Women to be guaranteed access to abortion in Argentina rape cases

Maya Oppenheim
Pro-choice activists protest in Buenos Aires, Argentina: EPA/Aitor Pereira

Women in Argentina who want to terminate a pregnancy which is the result of rape will be guaranteed the right to do so under new measures.

Abortion is permitted in Argentina if the pregnancy is due to rape or in instances when the mother’s health or life is in danger, but campaigners say the law is not consistently implemented.

New measures which come into force on Friday will curb the power hospitals hold in choosing whether to provide women with abortions.

Gines Gonzalez Garcia, a health minister, said: “The protocol will be used as a guide, especially in cases where the law clearly allows for the interruption of pregnancies”.

The politician, who was sworn in on Tuesday after moderate Peronist President Alberto Fernandez was inaugurated, added: “We are respectful of conscientious objection but conscientious objection cannot be used as an institutional alibi for not complying with the law”.

Abortion rights activists argue local hospitals held too much clout in choosing which cases of abortion were legally permitted.

Latin America has some of the world’s most stringent restrictions on abortion. Only Uruguay, Cuba and Guyana have legalised the procedure in the region, according to the Center for Reproductive Rights.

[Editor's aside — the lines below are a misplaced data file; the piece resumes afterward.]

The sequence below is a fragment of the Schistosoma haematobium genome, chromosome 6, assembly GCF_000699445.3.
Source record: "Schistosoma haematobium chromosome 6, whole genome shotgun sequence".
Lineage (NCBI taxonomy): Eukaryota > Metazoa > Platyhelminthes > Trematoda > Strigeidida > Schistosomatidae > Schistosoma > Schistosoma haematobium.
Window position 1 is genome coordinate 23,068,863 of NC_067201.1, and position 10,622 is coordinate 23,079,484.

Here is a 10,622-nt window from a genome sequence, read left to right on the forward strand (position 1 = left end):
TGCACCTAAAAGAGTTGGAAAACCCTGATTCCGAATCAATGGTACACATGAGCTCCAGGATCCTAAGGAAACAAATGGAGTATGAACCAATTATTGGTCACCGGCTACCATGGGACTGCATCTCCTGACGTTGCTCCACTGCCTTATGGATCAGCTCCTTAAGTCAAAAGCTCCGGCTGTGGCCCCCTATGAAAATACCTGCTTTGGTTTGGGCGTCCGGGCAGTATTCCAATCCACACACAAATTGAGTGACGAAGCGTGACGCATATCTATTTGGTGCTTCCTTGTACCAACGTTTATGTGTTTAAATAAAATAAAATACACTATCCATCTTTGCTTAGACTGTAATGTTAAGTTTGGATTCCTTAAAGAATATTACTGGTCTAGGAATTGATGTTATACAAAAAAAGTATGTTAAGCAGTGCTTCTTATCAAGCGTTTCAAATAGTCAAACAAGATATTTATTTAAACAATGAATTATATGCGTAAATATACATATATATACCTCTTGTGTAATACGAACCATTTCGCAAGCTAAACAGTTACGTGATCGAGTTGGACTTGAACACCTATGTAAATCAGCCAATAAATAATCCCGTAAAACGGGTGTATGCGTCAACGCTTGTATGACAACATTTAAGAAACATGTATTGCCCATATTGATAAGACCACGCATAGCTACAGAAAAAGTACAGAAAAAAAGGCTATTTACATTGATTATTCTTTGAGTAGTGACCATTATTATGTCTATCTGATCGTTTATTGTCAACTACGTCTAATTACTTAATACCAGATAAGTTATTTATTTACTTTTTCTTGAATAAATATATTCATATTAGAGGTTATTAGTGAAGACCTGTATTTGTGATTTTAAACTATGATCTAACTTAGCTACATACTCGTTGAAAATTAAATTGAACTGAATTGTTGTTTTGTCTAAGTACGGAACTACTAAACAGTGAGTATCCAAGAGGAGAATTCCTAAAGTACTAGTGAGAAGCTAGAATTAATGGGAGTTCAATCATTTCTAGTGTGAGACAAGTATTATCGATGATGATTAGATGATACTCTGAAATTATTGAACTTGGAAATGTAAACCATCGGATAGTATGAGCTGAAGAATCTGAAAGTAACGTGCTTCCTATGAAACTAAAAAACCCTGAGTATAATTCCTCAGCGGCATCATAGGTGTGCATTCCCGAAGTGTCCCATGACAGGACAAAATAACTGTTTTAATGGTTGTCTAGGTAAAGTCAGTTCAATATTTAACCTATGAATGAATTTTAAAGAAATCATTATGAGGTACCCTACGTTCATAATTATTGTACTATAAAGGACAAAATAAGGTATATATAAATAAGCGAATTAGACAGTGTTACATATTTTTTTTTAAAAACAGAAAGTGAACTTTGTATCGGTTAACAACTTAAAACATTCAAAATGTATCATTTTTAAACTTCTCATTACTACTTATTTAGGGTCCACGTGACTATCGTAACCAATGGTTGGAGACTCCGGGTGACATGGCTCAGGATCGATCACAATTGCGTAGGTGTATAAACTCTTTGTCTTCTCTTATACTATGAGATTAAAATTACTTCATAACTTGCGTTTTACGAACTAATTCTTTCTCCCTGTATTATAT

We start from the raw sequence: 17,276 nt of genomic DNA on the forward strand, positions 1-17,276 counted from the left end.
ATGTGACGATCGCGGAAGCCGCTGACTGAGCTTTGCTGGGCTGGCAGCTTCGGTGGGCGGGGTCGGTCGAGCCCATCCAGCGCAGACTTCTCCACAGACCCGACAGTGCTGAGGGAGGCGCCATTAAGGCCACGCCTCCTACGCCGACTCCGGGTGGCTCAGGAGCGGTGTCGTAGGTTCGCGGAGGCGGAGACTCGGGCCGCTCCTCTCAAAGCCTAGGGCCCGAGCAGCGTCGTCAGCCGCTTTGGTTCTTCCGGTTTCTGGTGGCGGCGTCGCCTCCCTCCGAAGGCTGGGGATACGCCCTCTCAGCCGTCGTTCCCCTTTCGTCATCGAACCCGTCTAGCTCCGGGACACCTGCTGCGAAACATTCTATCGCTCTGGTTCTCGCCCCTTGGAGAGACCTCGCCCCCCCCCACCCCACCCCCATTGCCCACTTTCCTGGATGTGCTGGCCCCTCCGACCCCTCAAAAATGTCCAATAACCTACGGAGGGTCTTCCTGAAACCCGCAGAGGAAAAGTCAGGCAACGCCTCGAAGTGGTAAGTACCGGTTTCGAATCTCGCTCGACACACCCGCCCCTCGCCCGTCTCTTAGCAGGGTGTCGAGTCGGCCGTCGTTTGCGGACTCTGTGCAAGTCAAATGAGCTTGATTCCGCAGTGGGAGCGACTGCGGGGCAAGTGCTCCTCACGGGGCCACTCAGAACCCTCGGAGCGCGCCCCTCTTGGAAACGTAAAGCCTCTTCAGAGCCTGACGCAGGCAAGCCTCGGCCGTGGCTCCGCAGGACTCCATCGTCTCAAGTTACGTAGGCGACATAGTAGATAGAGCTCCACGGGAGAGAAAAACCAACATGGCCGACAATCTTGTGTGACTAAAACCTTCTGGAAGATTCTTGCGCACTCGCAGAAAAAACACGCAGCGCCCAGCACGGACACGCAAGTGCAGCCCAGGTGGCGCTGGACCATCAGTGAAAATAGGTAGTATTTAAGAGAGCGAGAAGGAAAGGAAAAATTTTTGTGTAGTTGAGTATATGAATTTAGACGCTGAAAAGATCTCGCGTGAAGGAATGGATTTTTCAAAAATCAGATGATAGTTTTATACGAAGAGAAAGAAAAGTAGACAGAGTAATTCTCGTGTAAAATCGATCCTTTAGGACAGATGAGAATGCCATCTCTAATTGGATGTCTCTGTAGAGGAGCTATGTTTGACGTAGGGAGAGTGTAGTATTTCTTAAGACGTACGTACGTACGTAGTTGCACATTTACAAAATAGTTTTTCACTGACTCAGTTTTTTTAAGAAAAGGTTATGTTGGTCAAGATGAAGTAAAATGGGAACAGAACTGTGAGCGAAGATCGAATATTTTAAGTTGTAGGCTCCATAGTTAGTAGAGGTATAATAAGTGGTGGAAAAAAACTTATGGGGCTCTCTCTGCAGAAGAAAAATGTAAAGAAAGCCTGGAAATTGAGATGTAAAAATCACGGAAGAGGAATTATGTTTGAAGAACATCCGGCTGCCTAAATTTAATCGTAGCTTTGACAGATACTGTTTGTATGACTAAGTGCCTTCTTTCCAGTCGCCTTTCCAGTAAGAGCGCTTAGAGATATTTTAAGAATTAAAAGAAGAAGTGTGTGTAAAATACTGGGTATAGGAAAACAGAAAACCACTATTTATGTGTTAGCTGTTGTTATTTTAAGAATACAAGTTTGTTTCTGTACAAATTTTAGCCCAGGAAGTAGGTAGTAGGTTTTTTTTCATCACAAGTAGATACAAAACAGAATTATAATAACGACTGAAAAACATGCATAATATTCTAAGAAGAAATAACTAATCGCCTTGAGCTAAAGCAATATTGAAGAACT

A handful of countries – most of whom are in Central America – ban abortion under any circumstances.

Argentina’s former health secretary quit last month after a protocol he had signed which was aimed at making abortion more available was revoked by then-President Mauricio Macri – a conservative defeated by Mr Fernandez in the October election.

Mr Fernandez has said he is in favour of abortion rights.

Proposals to widen the availability of abortion have been batted back and forth between the lower house and Senate for years.

The Ministry of Health estimates there are at least 350,000 illegal abortions in the country every year but international human rights groups say the number could be higher in reality.

Forced child pregnancy is a big problem in Argentina and wider Latin America.

Tens of thousands of girls in the region become pregnant after being raped every year, according to research by the Committee for Latin America and the Caribbean for the Defence of Women’s Rights (Cladem) covering 14 countries.

The World Health Organisation estimates that each year between five per cent to 12 per cent of maternal deaths globally can be attributed to unsafe abortion – with the annual cost of treating major complications from unsafe abortion estimated at $553m (£435m).

Additional reporting by Reuters

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